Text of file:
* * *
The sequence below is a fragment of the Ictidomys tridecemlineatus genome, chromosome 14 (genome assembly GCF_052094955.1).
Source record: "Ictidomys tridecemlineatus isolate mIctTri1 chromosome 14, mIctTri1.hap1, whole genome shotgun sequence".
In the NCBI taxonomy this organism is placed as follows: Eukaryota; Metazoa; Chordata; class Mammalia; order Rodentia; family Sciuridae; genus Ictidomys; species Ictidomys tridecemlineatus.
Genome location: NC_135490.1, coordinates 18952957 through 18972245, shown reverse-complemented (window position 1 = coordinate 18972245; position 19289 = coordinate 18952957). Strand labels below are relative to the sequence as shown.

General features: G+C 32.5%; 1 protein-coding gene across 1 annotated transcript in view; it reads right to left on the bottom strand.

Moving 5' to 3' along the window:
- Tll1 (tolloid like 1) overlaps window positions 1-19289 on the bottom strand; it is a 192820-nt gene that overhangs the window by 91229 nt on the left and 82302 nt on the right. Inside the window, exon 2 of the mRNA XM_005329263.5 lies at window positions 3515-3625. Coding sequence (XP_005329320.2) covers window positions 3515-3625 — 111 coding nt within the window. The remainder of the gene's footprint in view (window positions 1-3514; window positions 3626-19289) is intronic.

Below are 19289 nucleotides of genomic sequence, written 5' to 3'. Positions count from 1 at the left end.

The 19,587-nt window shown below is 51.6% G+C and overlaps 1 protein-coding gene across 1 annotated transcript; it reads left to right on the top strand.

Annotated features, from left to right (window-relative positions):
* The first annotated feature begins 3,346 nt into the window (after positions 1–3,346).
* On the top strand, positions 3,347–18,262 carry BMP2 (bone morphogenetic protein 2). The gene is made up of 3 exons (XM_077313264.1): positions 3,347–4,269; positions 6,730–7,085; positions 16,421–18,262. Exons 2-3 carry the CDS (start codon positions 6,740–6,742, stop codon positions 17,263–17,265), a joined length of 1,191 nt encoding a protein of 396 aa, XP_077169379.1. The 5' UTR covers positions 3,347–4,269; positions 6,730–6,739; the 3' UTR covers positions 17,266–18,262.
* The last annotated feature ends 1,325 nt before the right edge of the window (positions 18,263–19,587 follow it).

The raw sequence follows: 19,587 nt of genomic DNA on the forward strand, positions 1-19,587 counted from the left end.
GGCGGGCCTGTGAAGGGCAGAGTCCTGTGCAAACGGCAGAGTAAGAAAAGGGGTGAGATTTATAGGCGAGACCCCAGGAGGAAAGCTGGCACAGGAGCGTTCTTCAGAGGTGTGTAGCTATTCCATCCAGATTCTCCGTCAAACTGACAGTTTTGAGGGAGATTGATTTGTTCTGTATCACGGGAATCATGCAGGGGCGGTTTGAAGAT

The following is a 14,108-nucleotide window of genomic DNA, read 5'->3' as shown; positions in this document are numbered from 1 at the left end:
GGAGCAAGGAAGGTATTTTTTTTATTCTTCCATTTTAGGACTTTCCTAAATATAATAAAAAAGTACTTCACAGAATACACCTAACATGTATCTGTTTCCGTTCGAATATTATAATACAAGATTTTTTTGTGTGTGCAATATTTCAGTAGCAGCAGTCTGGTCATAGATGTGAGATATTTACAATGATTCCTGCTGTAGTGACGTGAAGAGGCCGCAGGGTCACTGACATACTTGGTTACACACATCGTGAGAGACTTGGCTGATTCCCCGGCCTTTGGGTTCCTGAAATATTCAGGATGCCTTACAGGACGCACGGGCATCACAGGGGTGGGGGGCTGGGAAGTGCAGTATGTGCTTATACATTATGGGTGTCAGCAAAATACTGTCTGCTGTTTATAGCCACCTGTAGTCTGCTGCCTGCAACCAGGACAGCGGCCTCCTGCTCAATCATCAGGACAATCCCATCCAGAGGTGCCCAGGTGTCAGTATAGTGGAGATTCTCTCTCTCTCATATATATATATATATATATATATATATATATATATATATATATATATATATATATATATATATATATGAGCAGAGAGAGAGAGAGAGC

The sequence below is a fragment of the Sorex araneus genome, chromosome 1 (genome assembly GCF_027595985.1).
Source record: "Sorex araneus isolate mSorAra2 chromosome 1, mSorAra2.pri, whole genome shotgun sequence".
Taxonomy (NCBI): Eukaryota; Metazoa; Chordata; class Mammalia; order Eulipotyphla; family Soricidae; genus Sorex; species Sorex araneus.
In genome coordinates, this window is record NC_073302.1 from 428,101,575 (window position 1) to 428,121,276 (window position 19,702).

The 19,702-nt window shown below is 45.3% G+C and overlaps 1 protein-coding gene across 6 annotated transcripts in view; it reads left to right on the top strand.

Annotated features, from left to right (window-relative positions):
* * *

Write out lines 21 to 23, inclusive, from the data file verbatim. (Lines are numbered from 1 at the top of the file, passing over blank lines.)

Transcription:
In genome coordinates, this window is record NC_073302.1 from 428,101,575 (window position 1) to 428,121,276 (window position 19,702).

The 19,702-nt window shown below is 45.3% G+C and overlaps 1 protein-coding gene across 6 annotated transcripts in view; it reads left to right on the top strand.

Annotated features, from left to right (window-relative positions):